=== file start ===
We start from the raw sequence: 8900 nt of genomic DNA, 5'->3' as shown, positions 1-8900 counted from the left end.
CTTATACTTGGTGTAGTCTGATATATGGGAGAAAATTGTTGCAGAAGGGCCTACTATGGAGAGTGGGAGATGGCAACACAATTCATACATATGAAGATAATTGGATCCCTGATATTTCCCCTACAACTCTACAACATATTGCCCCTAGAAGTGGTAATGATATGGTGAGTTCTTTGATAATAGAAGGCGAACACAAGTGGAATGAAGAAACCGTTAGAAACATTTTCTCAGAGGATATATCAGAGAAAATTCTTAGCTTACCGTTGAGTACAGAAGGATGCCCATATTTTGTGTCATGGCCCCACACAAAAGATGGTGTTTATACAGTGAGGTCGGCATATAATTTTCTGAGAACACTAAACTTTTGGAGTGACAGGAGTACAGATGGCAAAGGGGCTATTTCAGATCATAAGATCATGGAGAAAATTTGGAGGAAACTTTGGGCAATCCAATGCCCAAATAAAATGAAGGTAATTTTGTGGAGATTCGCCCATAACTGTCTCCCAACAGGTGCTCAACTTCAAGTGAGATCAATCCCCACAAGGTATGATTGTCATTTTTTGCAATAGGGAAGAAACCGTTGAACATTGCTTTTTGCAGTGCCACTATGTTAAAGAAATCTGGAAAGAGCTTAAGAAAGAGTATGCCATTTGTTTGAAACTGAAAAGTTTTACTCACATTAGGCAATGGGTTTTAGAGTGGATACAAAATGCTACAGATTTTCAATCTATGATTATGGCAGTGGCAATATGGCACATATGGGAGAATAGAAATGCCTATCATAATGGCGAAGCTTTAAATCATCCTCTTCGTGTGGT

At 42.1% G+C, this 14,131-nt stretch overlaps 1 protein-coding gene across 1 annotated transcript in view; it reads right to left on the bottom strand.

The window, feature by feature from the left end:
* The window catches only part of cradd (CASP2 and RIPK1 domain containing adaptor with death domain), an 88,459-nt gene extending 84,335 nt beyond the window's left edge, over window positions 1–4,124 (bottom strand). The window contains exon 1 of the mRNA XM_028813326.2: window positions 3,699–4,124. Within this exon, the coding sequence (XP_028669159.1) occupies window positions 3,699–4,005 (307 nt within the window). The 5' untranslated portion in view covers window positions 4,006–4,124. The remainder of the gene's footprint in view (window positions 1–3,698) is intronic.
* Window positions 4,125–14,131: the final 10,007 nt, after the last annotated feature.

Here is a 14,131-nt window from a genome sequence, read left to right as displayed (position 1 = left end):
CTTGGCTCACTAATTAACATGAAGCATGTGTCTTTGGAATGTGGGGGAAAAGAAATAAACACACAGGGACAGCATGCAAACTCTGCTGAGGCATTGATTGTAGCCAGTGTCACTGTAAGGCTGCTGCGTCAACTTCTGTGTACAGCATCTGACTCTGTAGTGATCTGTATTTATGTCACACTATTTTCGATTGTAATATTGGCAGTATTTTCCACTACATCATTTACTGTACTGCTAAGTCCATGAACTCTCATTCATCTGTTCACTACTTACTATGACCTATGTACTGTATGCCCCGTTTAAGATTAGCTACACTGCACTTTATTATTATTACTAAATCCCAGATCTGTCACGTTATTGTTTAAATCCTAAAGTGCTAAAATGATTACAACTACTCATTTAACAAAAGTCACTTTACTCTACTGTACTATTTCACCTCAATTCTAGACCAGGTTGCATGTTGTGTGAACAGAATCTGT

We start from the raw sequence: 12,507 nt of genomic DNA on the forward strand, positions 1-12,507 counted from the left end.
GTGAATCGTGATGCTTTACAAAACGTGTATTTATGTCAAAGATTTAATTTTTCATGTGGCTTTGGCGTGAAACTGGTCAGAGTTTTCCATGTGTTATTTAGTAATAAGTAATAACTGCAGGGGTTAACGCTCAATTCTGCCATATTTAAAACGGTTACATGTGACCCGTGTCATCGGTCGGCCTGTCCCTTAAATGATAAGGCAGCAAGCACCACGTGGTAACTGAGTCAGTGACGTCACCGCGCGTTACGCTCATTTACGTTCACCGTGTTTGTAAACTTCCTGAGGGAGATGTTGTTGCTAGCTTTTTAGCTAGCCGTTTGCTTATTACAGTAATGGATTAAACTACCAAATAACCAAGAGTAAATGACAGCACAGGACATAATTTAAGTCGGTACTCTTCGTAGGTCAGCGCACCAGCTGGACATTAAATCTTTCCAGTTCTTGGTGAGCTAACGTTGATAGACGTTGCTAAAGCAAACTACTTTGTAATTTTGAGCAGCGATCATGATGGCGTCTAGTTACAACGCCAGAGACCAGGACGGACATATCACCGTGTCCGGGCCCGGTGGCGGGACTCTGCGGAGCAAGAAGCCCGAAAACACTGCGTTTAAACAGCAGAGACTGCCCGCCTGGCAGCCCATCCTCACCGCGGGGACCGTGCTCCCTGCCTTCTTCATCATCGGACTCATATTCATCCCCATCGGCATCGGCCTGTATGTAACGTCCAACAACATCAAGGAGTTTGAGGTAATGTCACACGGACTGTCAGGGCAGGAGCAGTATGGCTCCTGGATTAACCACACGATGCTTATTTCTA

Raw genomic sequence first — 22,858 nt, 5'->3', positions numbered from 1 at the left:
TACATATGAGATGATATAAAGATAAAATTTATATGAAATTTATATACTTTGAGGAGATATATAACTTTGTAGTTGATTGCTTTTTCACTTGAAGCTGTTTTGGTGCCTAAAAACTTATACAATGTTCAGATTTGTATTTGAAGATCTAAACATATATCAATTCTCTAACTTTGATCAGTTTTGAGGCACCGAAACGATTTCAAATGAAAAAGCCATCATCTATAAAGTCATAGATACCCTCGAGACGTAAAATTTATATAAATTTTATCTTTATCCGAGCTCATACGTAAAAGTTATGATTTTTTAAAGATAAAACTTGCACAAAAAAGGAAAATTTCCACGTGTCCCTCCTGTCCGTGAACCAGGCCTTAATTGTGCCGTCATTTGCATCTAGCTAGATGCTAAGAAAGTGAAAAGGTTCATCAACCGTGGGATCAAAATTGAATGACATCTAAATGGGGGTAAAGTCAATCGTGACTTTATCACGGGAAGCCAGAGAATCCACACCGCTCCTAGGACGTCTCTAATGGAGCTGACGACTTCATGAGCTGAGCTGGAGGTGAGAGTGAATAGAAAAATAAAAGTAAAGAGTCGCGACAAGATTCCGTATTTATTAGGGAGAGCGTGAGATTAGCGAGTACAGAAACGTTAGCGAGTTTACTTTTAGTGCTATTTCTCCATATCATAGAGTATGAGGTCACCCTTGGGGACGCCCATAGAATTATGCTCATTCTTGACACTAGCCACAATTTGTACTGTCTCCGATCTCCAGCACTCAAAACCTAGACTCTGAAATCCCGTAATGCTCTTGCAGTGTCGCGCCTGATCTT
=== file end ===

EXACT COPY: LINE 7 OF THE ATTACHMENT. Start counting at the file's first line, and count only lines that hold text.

Here is a 14,131-nt window from a genome sequence, read left to right as displayed (position 1 = left end):